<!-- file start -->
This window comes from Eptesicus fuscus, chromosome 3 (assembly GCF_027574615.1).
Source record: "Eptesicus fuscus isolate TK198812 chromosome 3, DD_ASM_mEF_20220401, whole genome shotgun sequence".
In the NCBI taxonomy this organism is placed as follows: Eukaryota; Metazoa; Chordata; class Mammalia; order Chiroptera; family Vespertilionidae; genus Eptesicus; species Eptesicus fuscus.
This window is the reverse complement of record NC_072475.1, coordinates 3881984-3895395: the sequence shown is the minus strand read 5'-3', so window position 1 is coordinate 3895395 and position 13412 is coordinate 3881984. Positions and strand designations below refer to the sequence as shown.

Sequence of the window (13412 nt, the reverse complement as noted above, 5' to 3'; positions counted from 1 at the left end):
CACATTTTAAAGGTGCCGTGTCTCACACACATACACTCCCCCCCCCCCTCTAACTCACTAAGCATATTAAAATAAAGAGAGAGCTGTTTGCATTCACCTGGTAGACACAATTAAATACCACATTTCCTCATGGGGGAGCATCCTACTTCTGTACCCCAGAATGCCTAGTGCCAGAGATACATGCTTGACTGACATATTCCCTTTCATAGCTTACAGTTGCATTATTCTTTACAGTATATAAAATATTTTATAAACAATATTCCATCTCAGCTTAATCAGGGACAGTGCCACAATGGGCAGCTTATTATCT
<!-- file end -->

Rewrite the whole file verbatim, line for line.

This window comes from Eptesicus fuscus, chromosome 3 (assembly GCF_027574615.1).
Source record: "Eptesicus fuscus isolate TK198812 chromosome 3, DD_ASM_mEF_20220401, whole genome shotgun sequence".
In the NCBI taxonomy this organism is placed as follows: Eukaryota; Metazoa; Chordata; class Mammalia; order Chiroptera; family Vespertilionidae; genus Eptesicus; species Eptesicus fuscus.
This window is the reverse complement of record NC_072475.1, coordinates 3881984-3895395: the sequence shown is the minus strand read 5'-3', so window position 1 is coordinate 3895395 and position 13412 is coordinate 3881984. Positions and strand designations below refer to the sequence as shown.

Sequence of the window (13412 nt, the reverse complement as noted above, 5' to 3'; positions counted from 1 at the left end):
CACATTTTAAAGGTGCCGTGTCTCACACACATACACTCCCCCCCCCCCTCTAACTCACTAAGCATATTAAAATAAAGAGAGAGCTGTTTGCATTCACCTGGTAGACACAATTAAATACCACATTTCCTCATGGGGGAGCATCCTACTTCTGTACCCCAGAATGCCTAGTGCCAGAGATACATGCTTGACTGACATATTCCCTTTCATAGCTTACAGTTGCATTATTCTTTACAGTATATAAAATATTTTATAAACAATATTCCATCTCAGCTTAATCAGGGACAGTGCCACAATGGGCAGCTTATTATCT